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Printable Coloring Fact Sheet

Create your own coloring fact sheets about heroes who’ve led the Black History movement. Google a famous figure or two, list down interesting facts about them, then correspond each one with an image the kids can color on. Print these out and your fun activity is ready to be handed out to the little ones.

Here’s the perfect example of a printable coloring fact sheet from Kids Activities.

Black History Month Activities for Adults

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Amplify Black Voices Online

Instead of simply being an ally on social media, use your platform to increase awareness about different Black voices to spread their reach to a wider audience. And if you’ve got a larger audience yourself, consider inviting a few onto your platform for a friendly Q&A or a creator takeover.

Here’s the perfect example of amplifying Black voices online from Later.

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Explore Black Cuisine

Food’s the way to a person’s heart and it’s also a way to learn much more about Black culture. You can go the easy route and order from your local soul food joint, but we recommend trying your hand at homemade meals. There are plenty of diverse Black cuisines to explore too, including Cajun, African, and Jamaican. Bon appetit!

Here’s the perfect example of exploring Black cuisine from Healthline.

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Join the NCAAP

The National Association for the Advancement of Colored People is always looking for more volunteers and this year, it could be you! By joining this historic organization, you’ll be actively contributing towards advancing civil rights and promoting social justice by doing everything from participating in local events to advocating for their rights.

Here’s the perfect example of joining the NCAAP from NCAAP.

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Support Black-led Nonprofits

Another way to celebrate Black History Month is to volunteer and support a Black-led nonprofit. Find places working on causes close to your heart and offer your time, money, and skills to make a difference. Whether it’s mentorship programs, community development, or educational initiatives, your contribution will definitely help the local Black communities.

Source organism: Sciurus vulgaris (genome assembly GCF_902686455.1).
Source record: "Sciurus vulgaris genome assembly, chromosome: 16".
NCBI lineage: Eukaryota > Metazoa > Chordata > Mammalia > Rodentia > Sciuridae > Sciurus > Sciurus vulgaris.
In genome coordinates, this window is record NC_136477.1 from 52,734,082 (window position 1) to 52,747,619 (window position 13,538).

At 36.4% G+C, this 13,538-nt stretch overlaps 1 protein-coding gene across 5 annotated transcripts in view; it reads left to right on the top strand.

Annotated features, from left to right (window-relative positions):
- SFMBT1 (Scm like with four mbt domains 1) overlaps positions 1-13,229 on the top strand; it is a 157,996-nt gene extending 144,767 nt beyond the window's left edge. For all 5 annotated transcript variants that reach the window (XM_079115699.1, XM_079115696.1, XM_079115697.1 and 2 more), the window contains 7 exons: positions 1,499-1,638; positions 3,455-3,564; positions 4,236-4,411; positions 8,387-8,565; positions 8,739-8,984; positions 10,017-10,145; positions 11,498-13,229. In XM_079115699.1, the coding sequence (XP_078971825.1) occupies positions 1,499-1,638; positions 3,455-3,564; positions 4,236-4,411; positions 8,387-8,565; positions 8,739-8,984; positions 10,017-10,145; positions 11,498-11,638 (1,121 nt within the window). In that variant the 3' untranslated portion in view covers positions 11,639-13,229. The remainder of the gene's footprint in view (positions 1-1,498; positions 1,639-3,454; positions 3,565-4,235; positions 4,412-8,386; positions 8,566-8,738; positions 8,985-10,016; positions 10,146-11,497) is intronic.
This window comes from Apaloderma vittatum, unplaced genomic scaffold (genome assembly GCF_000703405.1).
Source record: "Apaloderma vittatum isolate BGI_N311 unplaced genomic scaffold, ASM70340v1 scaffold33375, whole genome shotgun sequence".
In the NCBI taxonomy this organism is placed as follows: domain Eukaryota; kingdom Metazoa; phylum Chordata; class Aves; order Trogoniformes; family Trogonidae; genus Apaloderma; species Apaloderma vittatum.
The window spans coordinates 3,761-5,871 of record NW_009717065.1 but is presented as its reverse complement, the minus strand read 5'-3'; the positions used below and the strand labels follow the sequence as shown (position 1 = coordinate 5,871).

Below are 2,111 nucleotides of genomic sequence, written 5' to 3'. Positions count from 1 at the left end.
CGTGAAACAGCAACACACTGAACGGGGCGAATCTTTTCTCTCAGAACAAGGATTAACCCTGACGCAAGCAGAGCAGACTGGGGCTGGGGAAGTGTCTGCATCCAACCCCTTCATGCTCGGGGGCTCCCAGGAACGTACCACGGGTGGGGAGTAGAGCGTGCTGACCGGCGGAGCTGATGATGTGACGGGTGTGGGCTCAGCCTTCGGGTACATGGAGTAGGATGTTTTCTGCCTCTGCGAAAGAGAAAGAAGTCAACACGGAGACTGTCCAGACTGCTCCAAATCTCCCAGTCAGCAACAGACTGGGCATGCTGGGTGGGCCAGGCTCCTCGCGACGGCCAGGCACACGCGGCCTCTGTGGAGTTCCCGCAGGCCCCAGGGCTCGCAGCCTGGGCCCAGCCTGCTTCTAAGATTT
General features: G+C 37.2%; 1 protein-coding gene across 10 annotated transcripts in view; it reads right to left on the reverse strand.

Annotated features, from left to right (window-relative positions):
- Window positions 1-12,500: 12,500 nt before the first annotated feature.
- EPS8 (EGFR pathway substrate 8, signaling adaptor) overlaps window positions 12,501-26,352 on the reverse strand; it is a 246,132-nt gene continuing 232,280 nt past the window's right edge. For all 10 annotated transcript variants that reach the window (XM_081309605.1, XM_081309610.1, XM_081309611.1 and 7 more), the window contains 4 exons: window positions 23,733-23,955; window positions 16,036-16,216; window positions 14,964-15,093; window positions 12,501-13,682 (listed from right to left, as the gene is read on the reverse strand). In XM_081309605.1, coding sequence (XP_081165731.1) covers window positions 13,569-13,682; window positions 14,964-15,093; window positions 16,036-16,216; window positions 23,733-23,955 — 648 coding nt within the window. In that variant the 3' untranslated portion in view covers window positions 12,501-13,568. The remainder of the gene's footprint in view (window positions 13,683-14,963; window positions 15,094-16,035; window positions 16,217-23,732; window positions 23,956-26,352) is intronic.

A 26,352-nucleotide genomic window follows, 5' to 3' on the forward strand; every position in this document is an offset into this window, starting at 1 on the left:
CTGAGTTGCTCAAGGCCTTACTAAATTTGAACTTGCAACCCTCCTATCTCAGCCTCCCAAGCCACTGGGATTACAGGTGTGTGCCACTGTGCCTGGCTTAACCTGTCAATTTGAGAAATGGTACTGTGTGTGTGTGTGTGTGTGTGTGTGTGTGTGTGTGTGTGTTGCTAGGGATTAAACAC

Here’s the perfect example of supporting black-led nonprofits from Hampton Roads Community Foundation.

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Become a Mentor

The Black Mentorship Program is a great way to share your knowledge and skills with youth looking to get ahead in their career and life. Donate your time, share your expertise, and share your work with friends and family, to encourage them to become mentors too.

Here’s the perfect example of becoming a mentor from University Of Alberta.

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Donate Blood

The Red Cross says almost half the African-American population has O+ blood but this is the very same type that’s often in low supply. If this is your blood type (all blood donations are important), consider ensuring equitable access by donating blood at your local hospital or clinic.

Here’s the perfect example of donating blood from HSI.

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Learn More About Black Leaders and Visionaries

Learning doesn’t stop as you grow older; take this opportunity to learn more about Black history and the voices that influenced this movement. Pick one, or a few, black leaders and visionaries throughout history, and learn more about them. You can check out literature online, read their biographies, or visit museums dedicated to them.

Here’s the perfect example of Black leaders and visionaries from Reader’s Digest.

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Hiring a Diversity, Equity, and Inclusion Consultant

This Black History Month, take the initiative and encourage your organization to prioritize diversity and inclusion. Suggest hiring a qualified Diversity, Equity, and Inclusion Consultant to help guide your company’s efforts to transform the workplace. You can also share reports and success stories from other companies that have seen improved employee engagement and productivity after implementing such initiatives.

Here’s the perfect example of a diversity, equity, and inclusion meeting from The Sleeper Group.

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Send Gifts From Black-owned Businesses

This Black History Month, gift your loved ones with items sourced entirely from black-owned businesses. You can even couple this with a fun lunch coupon for a local black-owned restaurant, many of which might also offer cool discounts and special activities during the month.

Here’s the perfect example of gifts from black-owned businesses from Bites of Boston.

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Support Black Art and Artists

Black artists have traditionally been under-represented in most creative fields, so this Black History Month, consider supporting Black artists by seeking out and purchasing their works of art. Pick up a book, explore their art, or check out their digital cards. This way, you’ll also be able to discover fantastic new artists and contribute to the entire artistic landscape.